Traffic death rates are three times greater at night than during the day, yet many of us are unaware of night driving’s special hazards or don’t know effective ways to deal with them.
Driving at night is more dangerous than during the day. One of the obvious reasons is darkness. Ninety percent of a driver’s reaction depends on vision, and vision is severely limited at night. Depth perception, color recognition and peripheral vision are compromised after sundown.
Fatigue also adds to the danger of night driving. Drowsiness makes driving more difficult by dulling concentration and slowing reaction time.
Alcohol is the single most significant factor in fatal traffic crashes, playing a part in more than half of all motor vehicle-related deaths. That makes weekend nights more dangerous. More fatal crashes take place on Friday and Saturday nights than at any other time in the week.
Effective measures to minimize these after-dark dangers can be taken by preparing your car and following special guidelines while you drive:
•Prepare your car for night driving.
•Clean headlights, taillights, signal lights and windows once a week, more often if necessary.
•Aim your headlights properly.
•Misaimed headlights blind other drivers and reduce your ability to see the road.
Don’t drink and drive. Not only does alcohol severely impair your driving ability, but it also acts as a depressant. Just one drink can induce fatigue. Avoid smoking when you drive. Smoke’s nicotine and carbon monoxide hamper night vision. Turn your headlights on if there are any doubts. Lights will not help you see better in early twilight, but they’ll make it easier for other drivers to see you. Being seen is as important as seeing.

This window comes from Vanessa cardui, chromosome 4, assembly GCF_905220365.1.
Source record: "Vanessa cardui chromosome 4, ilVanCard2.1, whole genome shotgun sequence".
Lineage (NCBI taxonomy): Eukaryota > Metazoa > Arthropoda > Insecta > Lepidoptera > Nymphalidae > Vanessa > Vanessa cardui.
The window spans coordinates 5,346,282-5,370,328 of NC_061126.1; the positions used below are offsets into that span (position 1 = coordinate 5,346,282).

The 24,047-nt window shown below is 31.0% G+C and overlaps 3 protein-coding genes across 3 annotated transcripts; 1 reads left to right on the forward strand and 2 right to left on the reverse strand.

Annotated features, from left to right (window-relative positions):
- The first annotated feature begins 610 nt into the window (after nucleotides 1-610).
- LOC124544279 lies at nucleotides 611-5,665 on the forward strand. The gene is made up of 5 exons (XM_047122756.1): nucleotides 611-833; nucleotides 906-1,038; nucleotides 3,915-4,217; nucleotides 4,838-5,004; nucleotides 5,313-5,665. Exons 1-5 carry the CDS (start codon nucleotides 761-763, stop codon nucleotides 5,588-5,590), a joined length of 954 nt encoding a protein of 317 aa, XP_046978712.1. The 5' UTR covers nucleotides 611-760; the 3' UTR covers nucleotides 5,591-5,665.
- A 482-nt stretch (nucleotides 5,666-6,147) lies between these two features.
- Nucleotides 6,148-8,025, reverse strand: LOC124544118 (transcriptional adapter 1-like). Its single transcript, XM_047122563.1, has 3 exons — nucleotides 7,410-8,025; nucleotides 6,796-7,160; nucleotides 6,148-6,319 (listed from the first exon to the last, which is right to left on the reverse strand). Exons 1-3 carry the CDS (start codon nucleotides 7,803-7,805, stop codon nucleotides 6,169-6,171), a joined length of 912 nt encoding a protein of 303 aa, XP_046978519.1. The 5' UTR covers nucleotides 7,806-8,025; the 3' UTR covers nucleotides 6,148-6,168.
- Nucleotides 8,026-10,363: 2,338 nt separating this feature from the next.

Reduce your speed and increase your following distances. It is more difficult to judge other vehicle’s speeds and distances at night.
Don’t overdrive your headlights. You should be able to stop inside the illuminated area. If you’re not, you are creating a blind crash area in front of your vehicle.
Keep your headlights on low beams when following another vehicle so you don’t blind the driver ahead of you.
If an oncoming vehicle doesn’t lower beams from high to low, avoid glare by watching the right edge of the road and using it as a steering guide.
Make frequent stops for light snacks and exercise. If you’re too tired to drive, stop and get rest.
If you have car trouble, pull off the road as far as possible. Warn approaching traffic at once by setting up flares or reflecting triangles near your vehicle and 300 feet behind it. Turn on flashers and the dome light.
Observe night driving safety as soon as the sun goes down. As your eyes are adapting to the constant change in amount of light, twilight is one of the most difficult times to drive